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Case Study: Thomas

Personal details
Degree:MALD (Social Anthropology) Profile picture
School(s): School of Philosophy, Anthropology & Film Studies
Year of Graduation:Jun-1990
National of: United Kingdom
Employment details
Organisation: The World Bank
Job title: Public Sector Governance Specialist, Public Sector Governance Unit See: World Bank or World Bank - Public Sector
Occupational Sector: International Development/ Organisations
What has been your route to getting your current position?
Initially, I worked as a long-term consultant in the Africa region for the Country Director for Mozambique and Zambia. I found this job via my grad school at the Fletcher School of Law and Diplomacy, Tufts University. Currently, I work in the unit that coordinates issues such as anticorruption, civil service reform, decentralization, and legal and judicial reform. As a corporate unit, we also coordinate the World Bank’s overall governance and anticorruption strategy.

Application Process
For my current job, I applied via the internal online system, was short-listed, and then went through a panel interview process with five people on the panel (this is standard practice for both internal and external positions).

Selection Process
Some quick tips for students:
  • Always do research (e.g., via “google”) on each person before you contact them and especially before an interview. This may give you an opportunity to mention common interests, places you may have worked together, and to direct the conversation to common areas of expertise or interest (even if it’s a hobby like skiing or that you both have families, etc.).
  • Be very careful how you use email. Staff working at the World Bank receive tens to hundreds of emails a day and the more senior staff receive even more, and have less time to look at them. So, be careful what you put in the subject line (e.g., “CV” or “hello” is often deleted from people you don’t know).
What does your job involve ?
  • Much of the success in a new job means learning the ‘language’ and behaviors of the culture where you work – and social anthropologists are perfectly placed for this!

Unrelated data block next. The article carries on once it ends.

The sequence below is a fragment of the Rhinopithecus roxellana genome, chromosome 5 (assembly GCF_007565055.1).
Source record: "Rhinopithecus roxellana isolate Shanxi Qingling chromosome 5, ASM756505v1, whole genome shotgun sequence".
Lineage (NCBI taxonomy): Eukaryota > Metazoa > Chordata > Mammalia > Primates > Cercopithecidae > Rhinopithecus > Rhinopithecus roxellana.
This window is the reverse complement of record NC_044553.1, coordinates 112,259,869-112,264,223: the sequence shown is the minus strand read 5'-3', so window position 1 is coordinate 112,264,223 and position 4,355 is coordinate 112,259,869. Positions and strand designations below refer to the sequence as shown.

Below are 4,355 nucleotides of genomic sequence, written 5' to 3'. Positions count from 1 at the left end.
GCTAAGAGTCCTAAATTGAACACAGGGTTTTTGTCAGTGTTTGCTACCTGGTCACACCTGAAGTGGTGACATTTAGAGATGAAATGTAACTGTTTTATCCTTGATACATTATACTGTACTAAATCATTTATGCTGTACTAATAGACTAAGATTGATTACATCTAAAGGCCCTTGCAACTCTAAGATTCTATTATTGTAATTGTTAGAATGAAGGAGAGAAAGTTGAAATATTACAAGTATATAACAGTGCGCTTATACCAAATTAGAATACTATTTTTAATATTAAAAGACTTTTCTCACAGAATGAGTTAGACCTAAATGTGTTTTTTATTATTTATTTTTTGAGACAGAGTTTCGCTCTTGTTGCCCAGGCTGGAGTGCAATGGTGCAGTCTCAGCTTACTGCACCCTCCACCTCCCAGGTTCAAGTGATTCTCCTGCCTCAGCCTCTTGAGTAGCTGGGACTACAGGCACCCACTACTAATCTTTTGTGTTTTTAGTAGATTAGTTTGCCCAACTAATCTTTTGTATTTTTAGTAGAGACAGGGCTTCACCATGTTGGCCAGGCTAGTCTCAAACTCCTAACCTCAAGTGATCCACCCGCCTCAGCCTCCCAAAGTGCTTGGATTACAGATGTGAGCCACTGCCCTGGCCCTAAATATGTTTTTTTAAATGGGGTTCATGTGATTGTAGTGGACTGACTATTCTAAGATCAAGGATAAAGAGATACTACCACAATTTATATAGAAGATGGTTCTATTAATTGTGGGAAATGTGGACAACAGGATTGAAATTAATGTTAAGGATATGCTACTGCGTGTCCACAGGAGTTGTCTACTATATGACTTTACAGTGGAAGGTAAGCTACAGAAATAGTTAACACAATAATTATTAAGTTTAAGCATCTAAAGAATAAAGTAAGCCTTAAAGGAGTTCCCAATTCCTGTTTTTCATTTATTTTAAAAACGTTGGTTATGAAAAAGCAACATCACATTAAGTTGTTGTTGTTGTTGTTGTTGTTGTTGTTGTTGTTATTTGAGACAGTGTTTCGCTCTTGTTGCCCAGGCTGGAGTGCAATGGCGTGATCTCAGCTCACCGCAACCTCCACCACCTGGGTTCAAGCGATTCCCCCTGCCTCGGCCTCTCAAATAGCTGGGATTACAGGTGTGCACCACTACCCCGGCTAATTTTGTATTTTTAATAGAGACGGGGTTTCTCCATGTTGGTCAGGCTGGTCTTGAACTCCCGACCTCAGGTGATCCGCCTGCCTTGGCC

• I would guess that in work in development and international organizations – or for nearly any organization – some 60-80 percent of what we do on a daily basis is pretty much the same for everyone: timely responses to emails, attending meetings, having good writing skills – especially under pressure with short deadlines.

Day in the Life of a Delegation Manager

For most staff at the World Bank, each day is different as we travel on “mission” to developing countries to work on various aspects of development projects. But in general, when in Washington, DC, we spend many hours of the day (and night) either in meetings or answering emails.

What are the best bits of your job ?
Why were you successful?
  • In order to get a job with many international organizations such as the World Bank, it requires a combination of luck, timing and having the right skills and experience. Social anthropologists often have wonderful experience based on fieldwork, often in developing countries. The challenge is ‘translating’ the social anthropological experience into practical work done by the development community. In this sense it is more “applied anthropology”.
  • In general, with international organizations – more education and language skills provides an advantage as pretty much all staff have either a PhD or a Master’s Degree.
What skills/ knowledge from your degree have you found particularly helpful in this role?
What advice would you give to students wishing to follow the same path?